Trends in the Treatment Room
While we do not see brain-spas on every corner, we do see a need for the over-worked and stressed client to find a haven – in the form of silence, aromatherapy, music, or even reading a book. With the wellness tourism economy estimated at $494 billion in 2013, you can be sure there will be changes to spa menus worldwide. We have known for decades that spa and wellness activities can reduce stress and relax our bodies and now, we are beginning to understand exactly how certain techniques do so. With the explosion of mindfulness across various industries, you can expect more treatment menus to incorporate this concept and take clients to whole new levels of zen.
Have you noticed that it is becoming harder for clients (and maybe even the professional) to relax during a treatment or massage? Even while focusing on relaxing, the effort to focus means telling oneself: Do not worry about that noise and stop thinking about things like what happened at work, what the treatment will feel like, and if it will be worth it. And if you think clients cannot tell that their aesthetician’s head is somewhere else when they are physically in contact with the client – think again. Incredibly, the power of touch transmits something as esoteric as being present very well. Mindfulness has always been a part of giving a treatment in some way. Today, there are ways to create a profoundly relaxing experience by blending the principles of mindfulness with the techniques of massage. In 2013, the “mindfulness massage” was highlighted as a top trend in SpaFinder® Wellness’ annual forecast of global spa and wellness trends. Fusing mindfulness-based approaches like breath work and guided visualization with traditional bodywork, the mindfulness massage aims to help the client reach a level of deep relaxation quickly and easily. This, of course, also allows the therapist to remain emotionally present, not thinking about the next session or their busy schedule. In essence, this technique is a powerful and calming treatment, resulting in a rewarding experience for both parties.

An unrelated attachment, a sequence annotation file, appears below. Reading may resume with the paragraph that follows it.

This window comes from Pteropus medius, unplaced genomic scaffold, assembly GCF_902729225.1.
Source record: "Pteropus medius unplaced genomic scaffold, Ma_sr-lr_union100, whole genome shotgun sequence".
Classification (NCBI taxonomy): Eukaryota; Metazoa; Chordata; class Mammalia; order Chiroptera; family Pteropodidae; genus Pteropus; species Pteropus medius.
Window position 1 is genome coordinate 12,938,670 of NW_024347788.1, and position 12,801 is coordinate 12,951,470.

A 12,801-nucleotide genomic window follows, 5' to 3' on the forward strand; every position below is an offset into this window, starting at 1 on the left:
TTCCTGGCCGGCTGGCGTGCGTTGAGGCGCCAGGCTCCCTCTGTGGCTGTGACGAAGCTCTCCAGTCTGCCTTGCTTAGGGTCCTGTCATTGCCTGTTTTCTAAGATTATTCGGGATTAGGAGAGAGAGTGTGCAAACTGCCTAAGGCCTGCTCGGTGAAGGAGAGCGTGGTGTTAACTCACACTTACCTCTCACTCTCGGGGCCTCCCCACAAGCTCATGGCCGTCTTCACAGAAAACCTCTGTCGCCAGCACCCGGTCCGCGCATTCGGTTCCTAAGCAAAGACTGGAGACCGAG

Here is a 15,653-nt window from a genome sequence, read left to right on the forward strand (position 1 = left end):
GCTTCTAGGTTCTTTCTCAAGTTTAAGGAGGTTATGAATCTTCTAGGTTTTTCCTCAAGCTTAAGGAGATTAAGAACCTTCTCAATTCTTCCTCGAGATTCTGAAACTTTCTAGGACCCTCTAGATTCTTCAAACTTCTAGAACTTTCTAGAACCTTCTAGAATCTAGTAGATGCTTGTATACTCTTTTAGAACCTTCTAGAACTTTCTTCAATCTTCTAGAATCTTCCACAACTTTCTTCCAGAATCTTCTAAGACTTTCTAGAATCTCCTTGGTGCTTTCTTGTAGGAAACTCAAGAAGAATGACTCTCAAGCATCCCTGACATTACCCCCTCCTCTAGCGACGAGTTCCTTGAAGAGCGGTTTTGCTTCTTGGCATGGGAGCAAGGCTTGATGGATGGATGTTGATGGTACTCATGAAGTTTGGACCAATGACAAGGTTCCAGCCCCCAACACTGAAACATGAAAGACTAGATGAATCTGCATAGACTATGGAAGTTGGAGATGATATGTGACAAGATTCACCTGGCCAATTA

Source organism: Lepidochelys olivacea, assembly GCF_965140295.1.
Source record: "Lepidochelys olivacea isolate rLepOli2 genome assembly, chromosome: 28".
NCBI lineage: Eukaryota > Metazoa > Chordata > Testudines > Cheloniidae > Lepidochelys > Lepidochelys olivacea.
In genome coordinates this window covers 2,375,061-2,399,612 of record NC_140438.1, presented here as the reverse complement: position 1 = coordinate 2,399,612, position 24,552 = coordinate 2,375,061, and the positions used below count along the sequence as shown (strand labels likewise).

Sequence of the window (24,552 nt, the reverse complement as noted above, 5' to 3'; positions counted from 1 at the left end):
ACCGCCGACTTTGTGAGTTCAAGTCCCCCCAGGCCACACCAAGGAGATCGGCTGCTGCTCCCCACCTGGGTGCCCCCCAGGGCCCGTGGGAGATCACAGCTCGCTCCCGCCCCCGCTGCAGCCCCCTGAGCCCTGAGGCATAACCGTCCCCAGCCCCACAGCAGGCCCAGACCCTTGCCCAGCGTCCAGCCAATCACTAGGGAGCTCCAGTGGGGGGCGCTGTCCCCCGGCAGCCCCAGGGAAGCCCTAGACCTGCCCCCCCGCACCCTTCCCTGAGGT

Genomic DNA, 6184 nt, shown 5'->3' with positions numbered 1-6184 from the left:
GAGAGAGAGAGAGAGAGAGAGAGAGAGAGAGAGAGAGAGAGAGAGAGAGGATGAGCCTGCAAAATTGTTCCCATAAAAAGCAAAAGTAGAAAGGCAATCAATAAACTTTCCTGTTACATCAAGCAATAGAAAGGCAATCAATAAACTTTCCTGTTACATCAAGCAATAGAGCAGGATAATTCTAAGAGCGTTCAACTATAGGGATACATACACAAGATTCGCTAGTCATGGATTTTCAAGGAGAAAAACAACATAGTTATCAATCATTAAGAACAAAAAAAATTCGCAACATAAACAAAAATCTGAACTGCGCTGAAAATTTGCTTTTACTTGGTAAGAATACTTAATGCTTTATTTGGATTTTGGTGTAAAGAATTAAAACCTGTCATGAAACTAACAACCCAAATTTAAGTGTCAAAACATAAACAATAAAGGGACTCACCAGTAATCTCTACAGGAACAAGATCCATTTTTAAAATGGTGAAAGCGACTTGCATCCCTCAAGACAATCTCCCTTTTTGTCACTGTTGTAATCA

The beautiful thing about wellness is that it is both integrative and interdisciplinary, much like neuroscience. Methods can be taken from one area of discipline and applied to another. For example, you can have a client take a couple of deep breaths or you can introduce yogic breathing techniques for a more profound experience. Ujjayi (pronounced oo-ja-ee) is an ancient yogic breathing technique that helps calm the mind and body, with a balancing influence on the entire cardiorespiratory system. To perform Ujjayi breath, the client should
begin by breathing slightly deeper than normal. With the mouth closed, the client should exhale through the nose while constricting the throat muscles. This is especially helpful for talkative clients who are anxious and need extra help calming down. Active breathing takes some practice, but can be reinforced outside the treatment room, particularly during yoga practice.